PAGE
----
Rhododendron vaseyi, the rare Pinkshell azalea, is one of the first species to bloom in the spring. Its delicate pink to white flowers are typically flat-faced, about 1.5 to 2.25 inches across, and have some prominent spotting in the throat. Pink-shell azalea is among the first and most beautiful spring-flowering native azaleas to bloom with masses of light pink bell-shaped flowers on leafless stems. This deciduous, irregular rounded shrub reaches 8-12’ tall (with time) and grows best in filtered shade to full sun where soils are well-drained and acidic. In autumn, its foliage is transformed from bright green to an intense display of orange and red, thus igniting the garden with color. It is a splendid border shrub to combine with Rhododendron minus, Pieris floribunda, Kalmia latifolia and Leucothoe fontanesiana or used in masses with Mertensia virginica, Polystichum acrostichoides, Trillium and Stylophorum diphyllum.
Adapted from: Mt. Cuba Center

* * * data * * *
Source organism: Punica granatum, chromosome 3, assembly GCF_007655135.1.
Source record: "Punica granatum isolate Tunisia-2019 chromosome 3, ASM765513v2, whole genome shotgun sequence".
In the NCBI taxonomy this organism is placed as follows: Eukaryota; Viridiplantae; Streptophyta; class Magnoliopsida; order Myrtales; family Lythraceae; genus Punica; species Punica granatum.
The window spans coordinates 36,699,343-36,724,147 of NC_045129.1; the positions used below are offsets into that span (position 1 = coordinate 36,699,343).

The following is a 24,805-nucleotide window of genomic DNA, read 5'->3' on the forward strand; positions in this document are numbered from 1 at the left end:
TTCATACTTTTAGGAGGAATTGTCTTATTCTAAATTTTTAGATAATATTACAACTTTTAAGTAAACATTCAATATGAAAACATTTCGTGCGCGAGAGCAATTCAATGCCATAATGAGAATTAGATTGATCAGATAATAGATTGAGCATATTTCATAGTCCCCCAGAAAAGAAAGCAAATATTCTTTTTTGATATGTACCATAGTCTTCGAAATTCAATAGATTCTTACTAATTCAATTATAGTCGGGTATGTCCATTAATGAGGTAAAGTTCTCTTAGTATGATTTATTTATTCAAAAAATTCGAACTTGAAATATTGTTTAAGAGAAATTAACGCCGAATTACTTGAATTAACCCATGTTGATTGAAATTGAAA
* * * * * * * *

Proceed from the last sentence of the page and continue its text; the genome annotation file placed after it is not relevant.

Discovered by George Vasey in 1878, this native azalea has a relatively restricted natural habitat in four mountainous counties of North Carolina. Growing at elevations of 3000 to 5500 feet in high elevation heath meadows, bogs & spruce forests, plants can be seen in bloom along the Blue Ridge Parkway in early spring. It has a disjunct population in Massachussets, probably the result of escaped plantings.
In the wild, this species grows in acidic moist and wet substrates near bogs and streams. It may occur alongside other types of Rhododendron, such as Rhododendron maximum. The understory is made up of many ericaceous species such as Vaccinium spp. and Leucothoe. The plant can often be found in areas of the forest that have been recently cleared by logging operations.
R. vaseyi makes an excellent garden plant.